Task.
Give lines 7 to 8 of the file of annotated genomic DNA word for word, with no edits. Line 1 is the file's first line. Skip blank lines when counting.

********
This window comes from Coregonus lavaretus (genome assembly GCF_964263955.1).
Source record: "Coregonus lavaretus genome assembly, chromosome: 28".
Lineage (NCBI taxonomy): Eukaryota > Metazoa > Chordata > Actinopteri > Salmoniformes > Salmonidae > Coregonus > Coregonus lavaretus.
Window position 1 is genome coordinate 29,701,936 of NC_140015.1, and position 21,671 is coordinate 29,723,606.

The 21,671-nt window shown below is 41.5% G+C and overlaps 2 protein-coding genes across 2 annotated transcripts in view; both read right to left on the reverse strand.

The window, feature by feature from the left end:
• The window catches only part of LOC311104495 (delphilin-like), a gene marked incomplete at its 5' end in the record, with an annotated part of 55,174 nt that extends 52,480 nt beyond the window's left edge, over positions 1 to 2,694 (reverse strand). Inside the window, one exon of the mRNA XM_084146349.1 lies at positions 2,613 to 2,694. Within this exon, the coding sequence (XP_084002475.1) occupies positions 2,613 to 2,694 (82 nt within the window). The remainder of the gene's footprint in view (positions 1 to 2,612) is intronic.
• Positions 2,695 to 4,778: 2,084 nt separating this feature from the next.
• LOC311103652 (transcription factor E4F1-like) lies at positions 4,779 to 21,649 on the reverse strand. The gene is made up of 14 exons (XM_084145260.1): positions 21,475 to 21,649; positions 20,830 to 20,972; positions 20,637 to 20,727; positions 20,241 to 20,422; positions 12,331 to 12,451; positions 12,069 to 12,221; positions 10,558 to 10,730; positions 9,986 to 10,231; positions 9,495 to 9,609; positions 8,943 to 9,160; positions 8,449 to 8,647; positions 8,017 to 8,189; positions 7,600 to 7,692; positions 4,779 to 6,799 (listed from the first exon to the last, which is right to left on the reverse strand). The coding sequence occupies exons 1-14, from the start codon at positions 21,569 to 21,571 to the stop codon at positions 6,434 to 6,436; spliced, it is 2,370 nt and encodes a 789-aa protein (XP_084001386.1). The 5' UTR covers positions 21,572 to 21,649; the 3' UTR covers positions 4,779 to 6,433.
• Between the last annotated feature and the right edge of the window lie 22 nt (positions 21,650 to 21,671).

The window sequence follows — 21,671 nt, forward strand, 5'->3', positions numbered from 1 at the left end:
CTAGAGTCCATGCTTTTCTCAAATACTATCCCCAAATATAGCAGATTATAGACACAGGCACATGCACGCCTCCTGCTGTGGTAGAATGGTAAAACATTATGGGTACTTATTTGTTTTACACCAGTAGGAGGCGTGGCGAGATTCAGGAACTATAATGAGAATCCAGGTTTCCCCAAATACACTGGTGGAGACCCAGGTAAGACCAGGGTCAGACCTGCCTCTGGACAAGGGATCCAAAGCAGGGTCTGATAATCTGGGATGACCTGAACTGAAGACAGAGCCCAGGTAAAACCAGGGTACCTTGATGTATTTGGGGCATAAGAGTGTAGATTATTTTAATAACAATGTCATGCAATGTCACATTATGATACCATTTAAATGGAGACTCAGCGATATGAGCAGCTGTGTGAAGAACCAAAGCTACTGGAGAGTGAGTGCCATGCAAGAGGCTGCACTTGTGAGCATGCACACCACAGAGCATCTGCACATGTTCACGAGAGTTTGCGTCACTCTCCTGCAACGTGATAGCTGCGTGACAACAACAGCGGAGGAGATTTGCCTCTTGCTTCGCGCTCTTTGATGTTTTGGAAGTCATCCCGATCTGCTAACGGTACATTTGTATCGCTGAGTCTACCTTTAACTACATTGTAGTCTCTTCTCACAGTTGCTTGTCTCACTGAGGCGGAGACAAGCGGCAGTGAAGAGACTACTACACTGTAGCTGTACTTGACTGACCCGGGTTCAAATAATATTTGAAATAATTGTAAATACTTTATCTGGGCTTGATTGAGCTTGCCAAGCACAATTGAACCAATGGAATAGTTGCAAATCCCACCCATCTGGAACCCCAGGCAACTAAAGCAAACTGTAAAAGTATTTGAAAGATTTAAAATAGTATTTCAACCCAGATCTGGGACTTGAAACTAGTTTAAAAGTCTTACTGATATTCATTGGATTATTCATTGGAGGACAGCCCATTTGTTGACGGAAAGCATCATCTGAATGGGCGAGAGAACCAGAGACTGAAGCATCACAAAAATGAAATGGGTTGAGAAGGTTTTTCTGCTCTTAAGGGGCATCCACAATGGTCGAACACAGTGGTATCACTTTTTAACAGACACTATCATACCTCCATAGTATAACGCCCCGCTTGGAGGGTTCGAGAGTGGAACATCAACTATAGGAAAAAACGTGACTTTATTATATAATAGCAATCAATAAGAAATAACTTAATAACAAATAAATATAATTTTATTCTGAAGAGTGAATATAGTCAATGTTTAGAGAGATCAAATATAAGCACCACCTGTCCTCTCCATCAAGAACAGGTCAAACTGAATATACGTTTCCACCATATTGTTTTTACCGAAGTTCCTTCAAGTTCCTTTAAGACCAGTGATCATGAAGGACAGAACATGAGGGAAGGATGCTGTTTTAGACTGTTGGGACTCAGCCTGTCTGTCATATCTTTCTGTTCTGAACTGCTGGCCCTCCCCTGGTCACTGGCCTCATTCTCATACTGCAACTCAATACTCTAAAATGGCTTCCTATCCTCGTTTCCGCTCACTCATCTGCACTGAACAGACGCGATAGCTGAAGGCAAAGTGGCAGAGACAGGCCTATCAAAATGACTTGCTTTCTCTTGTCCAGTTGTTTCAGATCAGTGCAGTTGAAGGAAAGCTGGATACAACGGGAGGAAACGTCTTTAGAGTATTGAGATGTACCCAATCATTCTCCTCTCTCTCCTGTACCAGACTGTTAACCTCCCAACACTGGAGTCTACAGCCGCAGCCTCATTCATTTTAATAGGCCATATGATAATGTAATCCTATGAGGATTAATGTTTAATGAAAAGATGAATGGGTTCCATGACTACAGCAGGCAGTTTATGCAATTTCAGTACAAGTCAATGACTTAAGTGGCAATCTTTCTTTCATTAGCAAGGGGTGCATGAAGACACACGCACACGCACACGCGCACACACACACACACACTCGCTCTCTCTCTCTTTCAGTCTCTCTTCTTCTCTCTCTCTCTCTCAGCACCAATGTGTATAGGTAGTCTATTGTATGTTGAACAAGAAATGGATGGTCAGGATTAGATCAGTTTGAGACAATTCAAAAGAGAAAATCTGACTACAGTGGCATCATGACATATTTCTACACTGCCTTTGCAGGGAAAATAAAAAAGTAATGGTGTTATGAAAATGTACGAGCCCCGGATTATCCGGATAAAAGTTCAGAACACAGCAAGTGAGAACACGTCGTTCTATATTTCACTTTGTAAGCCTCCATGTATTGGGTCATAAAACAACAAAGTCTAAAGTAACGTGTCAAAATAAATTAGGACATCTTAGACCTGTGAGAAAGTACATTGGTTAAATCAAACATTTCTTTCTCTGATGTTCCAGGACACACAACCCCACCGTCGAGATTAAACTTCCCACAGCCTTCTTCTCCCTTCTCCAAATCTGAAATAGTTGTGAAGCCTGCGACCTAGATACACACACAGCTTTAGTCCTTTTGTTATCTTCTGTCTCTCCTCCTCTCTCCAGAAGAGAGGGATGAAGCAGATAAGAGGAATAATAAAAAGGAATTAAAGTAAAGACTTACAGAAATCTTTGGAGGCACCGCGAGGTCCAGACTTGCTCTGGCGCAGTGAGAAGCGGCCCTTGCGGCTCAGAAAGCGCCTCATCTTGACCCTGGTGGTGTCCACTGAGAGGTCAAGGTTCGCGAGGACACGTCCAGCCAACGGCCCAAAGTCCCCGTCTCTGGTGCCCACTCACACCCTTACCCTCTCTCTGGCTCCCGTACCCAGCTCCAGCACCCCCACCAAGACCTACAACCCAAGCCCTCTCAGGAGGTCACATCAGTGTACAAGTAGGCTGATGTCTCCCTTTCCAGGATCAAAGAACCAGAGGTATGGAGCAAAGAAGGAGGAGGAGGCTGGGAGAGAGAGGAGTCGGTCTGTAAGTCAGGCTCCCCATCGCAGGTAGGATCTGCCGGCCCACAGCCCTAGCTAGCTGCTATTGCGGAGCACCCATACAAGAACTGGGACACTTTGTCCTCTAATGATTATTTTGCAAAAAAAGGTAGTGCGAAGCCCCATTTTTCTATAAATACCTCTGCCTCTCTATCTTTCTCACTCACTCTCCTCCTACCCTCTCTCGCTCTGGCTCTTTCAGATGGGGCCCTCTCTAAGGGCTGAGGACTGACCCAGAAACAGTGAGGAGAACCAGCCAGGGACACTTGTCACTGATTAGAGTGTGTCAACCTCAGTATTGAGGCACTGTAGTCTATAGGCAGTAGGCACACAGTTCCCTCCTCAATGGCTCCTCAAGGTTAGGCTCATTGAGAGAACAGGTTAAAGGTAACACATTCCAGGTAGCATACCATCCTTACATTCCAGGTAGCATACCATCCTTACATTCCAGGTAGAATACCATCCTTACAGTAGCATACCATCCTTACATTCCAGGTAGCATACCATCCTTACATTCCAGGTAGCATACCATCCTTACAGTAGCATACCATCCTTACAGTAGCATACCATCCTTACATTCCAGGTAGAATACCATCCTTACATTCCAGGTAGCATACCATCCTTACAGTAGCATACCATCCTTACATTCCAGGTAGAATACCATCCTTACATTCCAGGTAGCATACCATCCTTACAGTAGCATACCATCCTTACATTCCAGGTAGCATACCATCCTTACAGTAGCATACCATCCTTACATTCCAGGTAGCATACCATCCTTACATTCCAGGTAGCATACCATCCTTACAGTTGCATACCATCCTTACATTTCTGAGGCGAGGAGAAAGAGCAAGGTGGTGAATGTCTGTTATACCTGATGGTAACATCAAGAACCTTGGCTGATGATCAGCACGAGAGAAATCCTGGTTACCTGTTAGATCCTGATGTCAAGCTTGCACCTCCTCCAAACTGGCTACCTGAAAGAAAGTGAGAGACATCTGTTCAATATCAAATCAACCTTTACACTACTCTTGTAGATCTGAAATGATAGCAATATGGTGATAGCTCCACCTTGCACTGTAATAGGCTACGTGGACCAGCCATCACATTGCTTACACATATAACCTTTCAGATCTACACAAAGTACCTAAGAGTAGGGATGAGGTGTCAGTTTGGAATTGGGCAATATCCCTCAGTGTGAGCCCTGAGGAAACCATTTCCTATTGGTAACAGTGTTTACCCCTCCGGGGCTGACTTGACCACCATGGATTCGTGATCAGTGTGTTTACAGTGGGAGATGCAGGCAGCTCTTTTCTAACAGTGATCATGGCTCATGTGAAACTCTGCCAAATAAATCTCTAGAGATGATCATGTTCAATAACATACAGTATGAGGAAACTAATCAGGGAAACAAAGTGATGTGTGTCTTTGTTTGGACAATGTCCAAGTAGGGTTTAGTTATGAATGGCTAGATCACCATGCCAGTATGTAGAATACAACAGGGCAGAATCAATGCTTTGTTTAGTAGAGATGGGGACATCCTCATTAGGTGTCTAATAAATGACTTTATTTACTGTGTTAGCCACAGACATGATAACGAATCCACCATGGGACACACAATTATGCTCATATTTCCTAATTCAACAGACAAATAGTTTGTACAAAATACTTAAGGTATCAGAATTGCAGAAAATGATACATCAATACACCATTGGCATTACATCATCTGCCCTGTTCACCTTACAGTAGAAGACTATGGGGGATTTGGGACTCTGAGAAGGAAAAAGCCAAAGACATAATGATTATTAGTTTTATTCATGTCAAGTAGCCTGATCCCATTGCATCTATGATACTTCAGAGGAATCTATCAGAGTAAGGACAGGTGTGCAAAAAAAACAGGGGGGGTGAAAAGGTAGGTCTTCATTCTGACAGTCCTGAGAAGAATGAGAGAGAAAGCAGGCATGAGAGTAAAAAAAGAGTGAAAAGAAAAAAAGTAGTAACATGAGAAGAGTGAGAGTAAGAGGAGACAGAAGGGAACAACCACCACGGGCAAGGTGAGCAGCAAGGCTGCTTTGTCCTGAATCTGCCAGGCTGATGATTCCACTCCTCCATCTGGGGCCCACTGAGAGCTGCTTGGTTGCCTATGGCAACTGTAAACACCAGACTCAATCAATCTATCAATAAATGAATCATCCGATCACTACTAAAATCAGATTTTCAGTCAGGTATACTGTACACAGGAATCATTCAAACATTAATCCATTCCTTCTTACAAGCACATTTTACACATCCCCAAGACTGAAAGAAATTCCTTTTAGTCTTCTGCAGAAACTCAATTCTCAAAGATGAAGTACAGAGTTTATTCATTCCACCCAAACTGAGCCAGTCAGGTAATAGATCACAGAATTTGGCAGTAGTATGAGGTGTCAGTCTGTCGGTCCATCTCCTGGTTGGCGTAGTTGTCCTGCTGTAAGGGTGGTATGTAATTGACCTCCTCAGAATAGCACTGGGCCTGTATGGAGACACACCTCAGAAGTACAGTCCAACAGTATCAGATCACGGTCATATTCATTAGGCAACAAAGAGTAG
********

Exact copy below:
• The window catches only part of LOC311104495 (delphilin-like), a gene marked incomplete at its 5' end in the record, with an annotated part of 55,174 nt that extends 52,480 nt beyond the window's left edge, over positions 1 to 2,694 (reverse strand). Inside the window, one exon of the mRNA XM_084146349.1 lies at positions 2,613 to 2,694. Within this exon, the coding sequence (XP_084002475.1) occupies positions 2,613 to 2,694 (82 nt within the window). The remainder of the gene's footprint in view (positions 1 to 2,612) is intronic.
• Positions 2,695 to 4,778: 2,084 nt separating this feature from the next.